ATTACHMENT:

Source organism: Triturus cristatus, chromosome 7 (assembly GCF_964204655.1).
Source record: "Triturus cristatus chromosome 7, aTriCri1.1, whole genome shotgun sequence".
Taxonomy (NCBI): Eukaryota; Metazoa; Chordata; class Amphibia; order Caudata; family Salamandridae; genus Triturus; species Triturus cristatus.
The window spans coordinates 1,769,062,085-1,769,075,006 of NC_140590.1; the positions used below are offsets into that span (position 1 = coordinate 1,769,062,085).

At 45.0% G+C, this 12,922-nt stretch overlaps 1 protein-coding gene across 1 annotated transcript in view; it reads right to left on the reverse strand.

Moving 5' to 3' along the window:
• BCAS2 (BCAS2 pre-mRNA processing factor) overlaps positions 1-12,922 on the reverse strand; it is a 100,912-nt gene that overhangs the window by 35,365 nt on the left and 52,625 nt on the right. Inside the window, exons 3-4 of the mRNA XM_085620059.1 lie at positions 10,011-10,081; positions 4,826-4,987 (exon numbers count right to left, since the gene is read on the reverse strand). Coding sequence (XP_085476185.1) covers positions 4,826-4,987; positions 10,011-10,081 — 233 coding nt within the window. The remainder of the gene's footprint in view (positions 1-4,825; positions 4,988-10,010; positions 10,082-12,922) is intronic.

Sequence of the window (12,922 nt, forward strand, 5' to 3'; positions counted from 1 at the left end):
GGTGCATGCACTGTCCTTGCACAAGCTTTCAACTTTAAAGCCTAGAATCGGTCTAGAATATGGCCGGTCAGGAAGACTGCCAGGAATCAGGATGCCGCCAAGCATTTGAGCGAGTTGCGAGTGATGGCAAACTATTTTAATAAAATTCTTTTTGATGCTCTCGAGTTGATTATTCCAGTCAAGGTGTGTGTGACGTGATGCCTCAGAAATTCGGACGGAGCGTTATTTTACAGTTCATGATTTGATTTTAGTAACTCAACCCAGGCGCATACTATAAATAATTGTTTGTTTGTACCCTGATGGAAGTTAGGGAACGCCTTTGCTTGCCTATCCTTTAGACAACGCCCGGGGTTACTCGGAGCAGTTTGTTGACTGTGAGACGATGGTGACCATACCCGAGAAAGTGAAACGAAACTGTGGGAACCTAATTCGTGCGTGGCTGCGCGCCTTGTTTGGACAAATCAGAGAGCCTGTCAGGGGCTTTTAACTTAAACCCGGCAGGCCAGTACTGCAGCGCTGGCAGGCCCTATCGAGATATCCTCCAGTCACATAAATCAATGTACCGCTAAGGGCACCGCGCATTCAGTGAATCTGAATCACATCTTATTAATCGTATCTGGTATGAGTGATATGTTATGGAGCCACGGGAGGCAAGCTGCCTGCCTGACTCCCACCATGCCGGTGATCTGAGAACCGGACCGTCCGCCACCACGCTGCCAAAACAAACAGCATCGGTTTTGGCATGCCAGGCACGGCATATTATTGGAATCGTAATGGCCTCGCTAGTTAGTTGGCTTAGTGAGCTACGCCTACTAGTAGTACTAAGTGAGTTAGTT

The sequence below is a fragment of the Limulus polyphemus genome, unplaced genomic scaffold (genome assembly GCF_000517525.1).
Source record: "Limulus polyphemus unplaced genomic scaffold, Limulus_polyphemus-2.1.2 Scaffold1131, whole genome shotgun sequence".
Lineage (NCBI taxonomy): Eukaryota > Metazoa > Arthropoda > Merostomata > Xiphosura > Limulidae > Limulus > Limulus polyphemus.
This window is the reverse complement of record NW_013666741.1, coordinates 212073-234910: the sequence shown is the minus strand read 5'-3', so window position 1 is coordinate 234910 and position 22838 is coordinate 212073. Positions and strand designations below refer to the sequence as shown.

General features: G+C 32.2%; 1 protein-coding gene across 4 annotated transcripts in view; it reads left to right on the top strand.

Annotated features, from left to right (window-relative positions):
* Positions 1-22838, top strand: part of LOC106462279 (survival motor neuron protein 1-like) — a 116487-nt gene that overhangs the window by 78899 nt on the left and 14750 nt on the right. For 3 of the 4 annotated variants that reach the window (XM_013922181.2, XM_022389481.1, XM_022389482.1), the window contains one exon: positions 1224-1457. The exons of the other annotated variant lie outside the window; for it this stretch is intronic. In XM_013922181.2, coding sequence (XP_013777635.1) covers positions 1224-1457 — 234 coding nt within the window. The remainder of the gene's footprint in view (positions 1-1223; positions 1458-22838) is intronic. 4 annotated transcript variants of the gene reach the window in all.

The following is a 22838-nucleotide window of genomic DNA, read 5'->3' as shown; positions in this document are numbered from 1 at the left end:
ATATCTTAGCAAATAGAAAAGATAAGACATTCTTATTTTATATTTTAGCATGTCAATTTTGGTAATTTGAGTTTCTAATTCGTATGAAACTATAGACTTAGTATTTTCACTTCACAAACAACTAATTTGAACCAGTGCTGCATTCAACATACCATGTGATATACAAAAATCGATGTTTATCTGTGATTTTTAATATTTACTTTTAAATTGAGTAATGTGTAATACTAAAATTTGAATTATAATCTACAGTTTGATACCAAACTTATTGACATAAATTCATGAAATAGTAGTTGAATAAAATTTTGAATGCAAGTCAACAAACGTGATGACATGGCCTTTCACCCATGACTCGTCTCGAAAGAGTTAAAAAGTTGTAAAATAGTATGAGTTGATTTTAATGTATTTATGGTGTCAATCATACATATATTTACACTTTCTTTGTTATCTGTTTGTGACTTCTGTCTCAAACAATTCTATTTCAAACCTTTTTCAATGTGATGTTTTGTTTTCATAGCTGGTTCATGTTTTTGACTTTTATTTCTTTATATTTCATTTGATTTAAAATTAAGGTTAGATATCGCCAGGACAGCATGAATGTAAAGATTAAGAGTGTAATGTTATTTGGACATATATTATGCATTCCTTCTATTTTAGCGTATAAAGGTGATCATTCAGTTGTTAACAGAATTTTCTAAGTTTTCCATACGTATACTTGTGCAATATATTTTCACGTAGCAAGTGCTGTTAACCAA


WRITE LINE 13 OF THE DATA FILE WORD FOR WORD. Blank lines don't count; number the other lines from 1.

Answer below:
This window is the reverse complement of record NW_013666741.1, coordinates 212073-234910: the sequence shown is the minus strand read 5'-3', so window position 1 is coordinate 234910 and position 22838 is coordinate 212073. Positions and strand designations below refer to the sequence as shown.